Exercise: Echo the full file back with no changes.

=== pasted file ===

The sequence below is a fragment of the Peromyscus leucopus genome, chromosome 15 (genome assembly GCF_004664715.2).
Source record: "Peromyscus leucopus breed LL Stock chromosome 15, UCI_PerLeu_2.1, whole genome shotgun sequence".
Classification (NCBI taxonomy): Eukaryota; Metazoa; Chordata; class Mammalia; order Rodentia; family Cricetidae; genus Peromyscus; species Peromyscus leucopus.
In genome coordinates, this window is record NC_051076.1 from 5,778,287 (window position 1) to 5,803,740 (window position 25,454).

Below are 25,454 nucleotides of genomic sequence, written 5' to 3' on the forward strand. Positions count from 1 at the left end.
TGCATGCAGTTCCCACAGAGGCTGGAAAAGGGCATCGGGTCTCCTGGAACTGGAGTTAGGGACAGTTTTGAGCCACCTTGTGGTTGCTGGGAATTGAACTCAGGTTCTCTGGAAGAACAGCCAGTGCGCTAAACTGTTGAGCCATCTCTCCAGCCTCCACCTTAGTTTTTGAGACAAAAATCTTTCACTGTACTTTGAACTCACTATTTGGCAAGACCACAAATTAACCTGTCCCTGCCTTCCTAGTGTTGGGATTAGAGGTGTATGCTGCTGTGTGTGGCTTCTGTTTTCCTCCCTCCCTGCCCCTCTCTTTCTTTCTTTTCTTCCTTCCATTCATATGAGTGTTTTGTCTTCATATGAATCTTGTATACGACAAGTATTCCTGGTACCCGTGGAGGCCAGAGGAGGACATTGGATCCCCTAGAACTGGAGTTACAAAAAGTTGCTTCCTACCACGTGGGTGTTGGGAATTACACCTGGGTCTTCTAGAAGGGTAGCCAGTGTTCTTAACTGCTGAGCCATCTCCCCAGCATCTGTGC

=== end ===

The sequence below is a fragment of the Peromyscus leucopus genome, chromosome 15 (genome assembly GCF_004664715.2).
Source record: "Peromyscus leucopus breed LL Stock chromosome 15, UCI_PerLeu_2.1, whole genome shotgun sequence".
Classification (NCBI taxonomy): Eukaryota; Metazoa; Chordata; class Mammalia; order Rodentia; family Cricetidae; genus Peromyscus; species Peromyscus leucopus.
In genome coordinates, this window is record NC_051076.1 from 5,778,287 (window position 1) to 5,803,740 (window position 25,454).

Below are 25,454 nucleotides of genomic sequence, written 5' to 3' on the forward strand. Positions count from 1 at the left end.
TGCATGCAGTTCCCACAGAGGCTGGAAAAGGGCATCGGGTCTCCTGGAACTGGAGTTAGGGACAGTTTTGAGCCACCTTGTGGTTGCTGGGAATTGAACTCAGGTTCTCTGGAAGAACAGCCAGTGCGCTAAACTGTTGAGCCATCTCTCCAGCCTCCACCTTAGTTTTTGAGACAAAAATCTTTCACTGTACTTTGAACTCACTATTTGGCAAGACCACAAATTAACCTGTCCCTGCCTTCCTAGTGTTGGGATTAGAGGTGTATGCTGCTGTGTGTGGCTTCTGTTTTCCTCCCTCCCTGCCCCTCTCTTTCTTTCTTTTCTTCCTTCCATTCATATGAGTGTTTTGTCTTCATATGAATCTTGTATACGACAAGTATTCCTGGTACCCGTGGAGGCCAGAGGAGGACATTGGATCCCCTAGAACTGGAGTTACAAAAAGTTGCTTCCTACCACGTGGGTGTTGGGAATTACACCTGGGTCTTCTAGAAGGGTAGCCAGTGTTCTTAACTGCTGAGCCATCTCCCCAGCATCTGTGC